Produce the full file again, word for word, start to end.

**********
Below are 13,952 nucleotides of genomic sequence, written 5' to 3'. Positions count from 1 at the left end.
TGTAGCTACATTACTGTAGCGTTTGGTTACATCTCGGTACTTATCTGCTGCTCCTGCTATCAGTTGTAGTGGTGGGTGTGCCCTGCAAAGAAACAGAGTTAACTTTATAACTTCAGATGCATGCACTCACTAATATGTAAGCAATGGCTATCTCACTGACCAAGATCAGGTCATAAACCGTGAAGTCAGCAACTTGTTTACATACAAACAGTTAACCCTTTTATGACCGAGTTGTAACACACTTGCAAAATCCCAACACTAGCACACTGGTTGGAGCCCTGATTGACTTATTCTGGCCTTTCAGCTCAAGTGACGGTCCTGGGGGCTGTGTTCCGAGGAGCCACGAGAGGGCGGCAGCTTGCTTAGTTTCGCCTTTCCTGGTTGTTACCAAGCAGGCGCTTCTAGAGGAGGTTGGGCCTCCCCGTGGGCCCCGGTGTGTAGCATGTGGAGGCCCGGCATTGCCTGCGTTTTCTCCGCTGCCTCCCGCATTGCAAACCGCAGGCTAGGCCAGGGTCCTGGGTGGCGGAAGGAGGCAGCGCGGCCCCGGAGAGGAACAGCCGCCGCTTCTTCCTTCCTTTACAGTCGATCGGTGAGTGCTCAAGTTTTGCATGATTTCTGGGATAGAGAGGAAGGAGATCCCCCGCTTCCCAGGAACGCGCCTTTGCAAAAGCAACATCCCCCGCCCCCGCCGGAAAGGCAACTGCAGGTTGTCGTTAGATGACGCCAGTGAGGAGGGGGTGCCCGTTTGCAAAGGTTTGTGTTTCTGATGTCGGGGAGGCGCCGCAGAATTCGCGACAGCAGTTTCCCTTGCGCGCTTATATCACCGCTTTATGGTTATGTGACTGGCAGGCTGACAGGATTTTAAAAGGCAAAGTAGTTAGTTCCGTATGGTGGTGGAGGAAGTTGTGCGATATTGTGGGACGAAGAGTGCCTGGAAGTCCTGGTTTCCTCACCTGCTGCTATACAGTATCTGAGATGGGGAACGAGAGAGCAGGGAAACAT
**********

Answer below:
Below are 13,952 nucleotides of genomic sequence, written 5' to 3'. Positions count from 1 at the left end.
TGTAGCTACATTACTGTAGCGTTTGGTTACATCTCGGTACTTATCTGCTGCTCCTGCTATCAGTTGTAGTGGTGGGTGTGCCCTGCAAAGAAACAGAGTTAACTTTATAACTTCAGATGCATGCACTCACTAATATGTAAGCAATGGCTATCTCACTGACCAAGATCAGGTCATAAACCGTGAAGTCAGCAACTTGTTTACATACAAACAGTTAACCCTTTTATGACCGAGTTGTAACACACTTGCAAAATCCCAACACTAGCACACTGGTTGGAGCCCTGATTGACTTATTCTGGCCTTTCAGCTCAAGTGACGGTCCTGGGGGCTGTGTTCCGAGGAGCCACGAGAGGGCGGCAGCTTGCTTAGTTTCGCCTTTCCTGGTTGTTACCAAGCAGGCGCTTCTAGAGGAGGTTGGGCCTCCCCGTGGGCCCCGGTGTGTAGCATGTGGAGGCCCGGCATTGCCTGCGTTTTCTCCGCTGCCTCCCGCATTGCAAACCGCAGGCTAGGCCAGGGTCCTGGGTGGCGGAAGGAGGCAGCGCGGCCCCGGAGAGGAACAGCCGCCGCTTCTTCCTTCCTTTACAGTCGATCGGTGAGTGCTCAAGTTTTGCATGATTTCTGGGATAGAGAGGAAGGAGATCCCCCGCTTCCCAGGAACGCGCCTTTGCAAAAGCAACATCCCCCGCCCCCGCCGGAAAGGCAACTGCAGGTTGTCGTTAGATGACGCCAGTGAGGAGGGGGTGCCCGTTTGCAAAGGTTTGTGTTTCTGATGTCGGGGAGGCGCCGCAGAATTCGCGACAGCAGTTTCCCTTGCGCGCTTATATCACCGCTTTATGGTTATGTGACTGGCAGGCTGACAGGATTTTAAAAGGCAAAGTAGTTAGTTCCGTATGGTGGTGGAGGAAGTTGTGCGATATTGTGGGACGAAGAGTGCCTGGAAGTCCTGGTTTCCTCACCTGCTGCTATACAGTATCTGAGATGGGGAACGAGAGAGCAGGGAAACAT